Portland council approves new bulky waste program
PORTLAND — The City Council on Monday unanimously approved a program that will allow residents to resume leaving bulky waste for curbside pickup.
But the program is unlike the city's previous bulky waste pickup that was discontinued in 2008 because of budget cuts.
The council also approved a permit for an outdoor concert by the popular band Mumford & Sons on the Eastern Promenade in August.
Under the new curbside disposal program, residents will be allowed free disposal of items up to 30 pounds, as long as they first obtain tags from the city. Each household will be allowed up to 10 tags per year. Small items will be picked up along with regular household trash and brought to ecomaine.
Under the new program, residents will purchase a $40 tag for large items, including mattresses and furniture. Removal by a private company will then be scheduled by the city within two weeks, said Mike Bobinksy, director of Public Services.
Large items will be brought by a private contractor to the city's Riverside Recycling Facility for disposal. Currently, only property owners are able to dispose of large items at the facility using the city's e-card program.
The new program will run from mid-spring to mid-November. Bobinsky said he expects tags to be available starting the week of May 14 with pick-up beginning May 21.
The Solid Waste Task Force spent much of the past year discussing the issue and recommended the City Council adopt the new program. The task force recognized that tenants had no opportunity to dispose of items and it is difficult for people without trucks to remove large items, Bobinksy said.
Bobinsky said residents can request and purchase tags at recycle.portlandmaine.gov or in person at 55 Portland St. The website will include information about how to donate items to encourage residents to reuse items and reduce waste, he said.
Councilors said the new program will help stop illegal dumping, while avoiding public health issues such as bed bugs.
"Not having heavy item pickup is a great way of protecting against the spread of bed bugs," Councilor David Marshall said.
Councilor John Anton echoed Marshall's concern about bed bugs, and said the new program offers residents a way to avoid violating city ordinances.
"I think this is a nice balance," he said. "It provides a needed service and gives people an opportunity to comply prior to enforcement."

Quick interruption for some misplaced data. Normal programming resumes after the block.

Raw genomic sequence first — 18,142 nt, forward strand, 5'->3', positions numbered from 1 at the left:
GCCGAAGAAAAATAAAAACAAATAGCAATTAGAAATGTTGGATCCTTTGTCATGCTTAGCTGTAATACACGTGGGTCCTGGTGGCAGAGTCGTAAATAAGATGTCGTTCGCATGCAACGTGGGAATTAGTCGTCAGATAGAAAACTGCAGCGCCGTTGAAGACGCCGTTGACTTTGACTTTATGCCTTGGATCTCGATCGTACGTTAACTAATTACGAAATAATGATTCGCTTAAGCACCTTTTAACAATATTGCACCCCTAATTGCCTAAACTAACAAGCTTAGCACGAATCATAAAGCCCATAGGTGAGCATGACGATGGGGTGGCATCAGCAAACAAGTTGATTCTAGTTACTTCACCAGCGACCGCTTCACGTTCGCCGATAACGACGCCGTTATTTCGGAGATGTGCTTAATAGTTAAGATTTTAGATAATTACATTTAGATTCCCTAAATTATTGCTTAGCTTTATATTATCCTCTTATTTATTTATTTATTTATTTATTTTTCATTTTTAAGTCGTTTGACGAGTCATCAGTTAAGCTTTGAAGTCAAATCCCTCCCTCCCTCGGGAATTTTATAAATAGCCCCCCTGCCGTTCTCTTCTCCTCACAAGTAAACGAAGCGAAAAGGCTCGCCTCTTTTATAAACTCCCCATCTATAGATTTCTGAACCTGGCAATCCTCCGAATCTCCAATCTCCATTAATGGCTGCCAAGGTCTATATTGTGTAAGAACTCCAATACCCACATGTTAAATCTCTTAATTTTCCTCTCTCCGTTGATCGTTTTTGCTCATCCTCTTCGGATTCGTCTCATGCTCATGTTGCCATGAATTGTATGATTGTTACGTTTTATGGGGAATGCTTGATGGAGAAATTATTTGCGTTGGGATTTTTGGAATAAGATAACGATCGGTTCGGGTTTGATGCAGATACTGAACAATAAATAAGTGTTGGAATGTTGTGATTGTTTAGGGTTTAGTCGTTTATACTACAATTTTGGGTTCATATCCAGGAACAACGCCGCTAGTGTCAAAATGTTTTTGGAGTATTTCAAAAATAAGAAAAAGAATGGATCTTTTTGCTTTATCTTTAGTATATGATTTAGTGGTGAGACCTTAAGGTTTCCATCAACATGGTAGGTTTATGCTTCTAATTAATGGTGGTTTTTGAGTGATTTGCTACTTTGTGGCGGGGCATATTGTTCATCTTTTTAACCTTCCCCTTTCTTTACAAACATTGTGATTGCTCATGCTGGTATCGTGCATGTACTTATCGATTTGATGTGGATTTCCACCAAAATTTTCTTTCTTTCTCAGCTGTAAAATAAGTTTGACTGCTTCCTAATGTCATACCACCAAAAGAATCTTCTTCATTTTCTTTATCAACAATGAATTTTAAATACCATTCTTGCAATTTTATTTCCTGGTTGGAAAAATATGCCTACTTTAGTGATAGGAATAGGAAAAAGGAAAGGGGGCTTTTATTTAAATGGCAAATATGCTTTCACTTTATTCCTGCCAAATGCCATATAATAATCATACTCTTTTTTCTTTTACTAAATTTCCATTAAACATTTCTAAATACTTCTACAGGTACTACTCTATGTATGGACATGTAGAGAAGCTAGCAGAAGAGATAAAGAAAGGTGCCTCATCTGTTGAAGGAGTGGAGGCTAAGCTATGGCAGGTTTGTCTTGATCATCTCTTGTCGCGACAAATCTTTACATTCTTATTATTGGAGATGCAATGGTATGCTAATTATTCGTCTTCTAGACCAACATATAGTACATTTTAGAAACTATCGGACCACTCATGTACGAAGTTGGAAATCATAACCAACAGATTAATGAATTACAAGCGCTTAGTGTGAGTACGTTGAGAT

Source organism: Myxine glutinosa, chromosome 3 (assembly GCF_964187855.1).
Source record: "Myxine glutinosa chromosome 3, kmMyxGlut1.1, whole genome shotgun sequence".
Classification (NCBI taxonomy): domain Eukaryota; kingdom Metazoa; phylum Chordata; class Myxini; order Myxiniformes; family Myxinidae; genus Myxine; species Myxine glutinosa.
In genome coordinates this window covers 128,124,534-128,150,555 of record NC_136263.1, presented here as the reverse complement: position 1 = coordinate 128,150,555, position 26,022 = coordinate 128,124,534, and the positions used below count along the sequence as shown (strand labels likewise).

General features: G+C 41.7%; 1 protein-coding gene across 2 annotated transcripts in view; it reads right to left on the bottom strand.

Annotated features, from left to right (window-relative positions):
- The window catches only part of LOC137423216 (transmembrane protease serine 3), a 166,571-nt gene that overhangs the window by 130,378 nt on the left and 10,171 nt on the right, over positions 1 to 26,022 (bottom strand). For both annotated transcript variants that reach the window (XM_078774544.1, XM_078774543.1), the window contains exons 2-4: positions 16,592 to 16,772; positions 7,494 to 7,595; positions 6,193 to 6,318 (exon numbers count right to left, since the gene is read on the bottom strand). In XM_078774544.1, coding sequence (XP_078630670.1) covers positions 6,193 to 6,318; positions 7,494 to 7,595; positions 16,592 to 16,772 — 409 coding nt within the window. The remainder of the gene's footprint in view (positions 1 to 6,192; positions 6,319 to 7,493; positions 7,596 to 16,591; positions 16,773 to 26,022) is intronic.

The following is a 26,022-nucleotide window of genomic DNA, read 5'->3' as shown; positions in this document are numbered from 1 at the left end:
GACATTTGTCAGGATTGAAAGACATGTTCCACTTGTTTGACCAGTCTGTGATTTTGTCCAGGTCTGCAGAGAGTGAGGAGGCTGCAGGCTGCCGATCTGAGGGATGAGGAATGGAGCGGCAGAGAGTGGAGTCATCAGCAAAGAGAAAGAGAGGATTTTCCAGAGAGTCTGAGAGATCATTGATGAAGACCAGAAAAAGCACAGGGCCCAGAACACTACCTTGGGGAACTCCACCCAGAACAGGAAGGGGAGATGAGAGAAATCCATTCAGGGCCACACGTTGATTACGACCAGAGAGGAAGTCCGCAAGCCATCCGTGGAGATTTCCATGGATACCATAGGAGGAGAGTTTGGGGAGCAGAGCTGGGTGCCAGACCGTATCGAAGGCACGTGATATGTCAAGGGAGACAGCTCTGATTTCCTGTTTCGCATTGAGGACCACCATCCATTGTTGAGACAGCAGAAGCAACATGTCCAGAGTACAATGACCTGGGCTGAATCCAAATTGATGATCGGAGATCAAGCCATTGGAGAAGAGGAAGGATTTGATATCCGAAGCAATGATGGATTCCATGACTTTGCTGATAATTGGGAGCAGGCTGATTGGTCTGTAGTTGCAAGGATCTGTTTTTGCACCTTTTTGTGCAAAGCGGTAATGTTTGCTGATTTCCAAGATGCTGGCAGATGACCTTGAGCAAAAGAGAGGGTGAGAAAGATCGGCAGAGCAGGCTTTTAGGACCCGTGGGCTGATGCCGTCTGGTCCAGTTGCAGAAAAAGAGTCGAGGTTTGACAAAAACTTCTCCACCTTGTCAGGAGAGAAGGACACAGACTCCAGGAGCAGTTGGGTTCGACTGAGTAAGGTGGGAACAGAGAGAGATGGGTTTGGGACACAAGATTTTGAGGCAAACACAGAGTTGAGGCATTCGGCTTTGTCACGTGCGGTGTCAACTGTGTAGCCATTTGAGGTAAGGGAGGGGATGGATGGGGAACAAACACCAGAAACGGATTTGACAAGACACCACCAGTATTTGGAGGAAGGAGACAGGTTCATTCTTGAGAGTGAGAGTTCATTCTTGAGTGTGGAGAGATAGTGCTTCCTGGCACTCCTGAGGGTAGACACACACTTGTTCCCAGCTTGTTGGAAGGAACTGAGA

Councilor Kevin Donoghue said the new program begins to address the inequity of "subsidized dumping" at Riverside by property owners that is not allowed for tenants across the city.
Mayor Michael Brennan, who said during his campaign that he would support reinstating the old program, said he has come to realize there were issues with how things were done before. He called the new program a "very measured approach and a substantial step in the right direction."
Brennan said he would like to see the $40 fee reduced in the future.
Mumford & Sons
Also on Monday, the City Council unanimously approved a proposal that will bring a large outdoor concert to the Eastern Promenade this summer.
State Theatre general manager Lauren Wayne said the "Gentlemen of the Road" concert with Mumford & Sons will bring more than 12,000 people to the Eastern Prom on Saturday, Aug. 4.
It will be one of only four stops in the United States this year for the British folk rock band.
A portion of Eastern Prom Park will be partitioned off for ticket holders. A separate "beer garden" will be available for concert-goers 21 and older.
Areas closed off during the event will include the large expanse of grass from the playground to Moody Street; the parking lots on Cutter Street and the street itself; and half of the Eastern Prom Roadway from Turner Street to Moody Street. Boater traffic will be allowed down Cutter Street until 2 p.m. the day of the show.
A portion of event proceeds will be donated to Friends of the Eastern Prom, Wayne said.
Diane Davison, president of Friends of Eastern Prom, said the Eastern Promenade provides an ideal space for an outdoor concert. She called the concert a "significant and positive use" of a space that needs to be shared.
The order approved by the council includes an amendment requiring event organizers to sign a contract with the city that details conditions to address public safety.
Saturday, Aug. 4, is also the date of the annual TD Bank Beach to Beacon road race in Cape Elizabeth.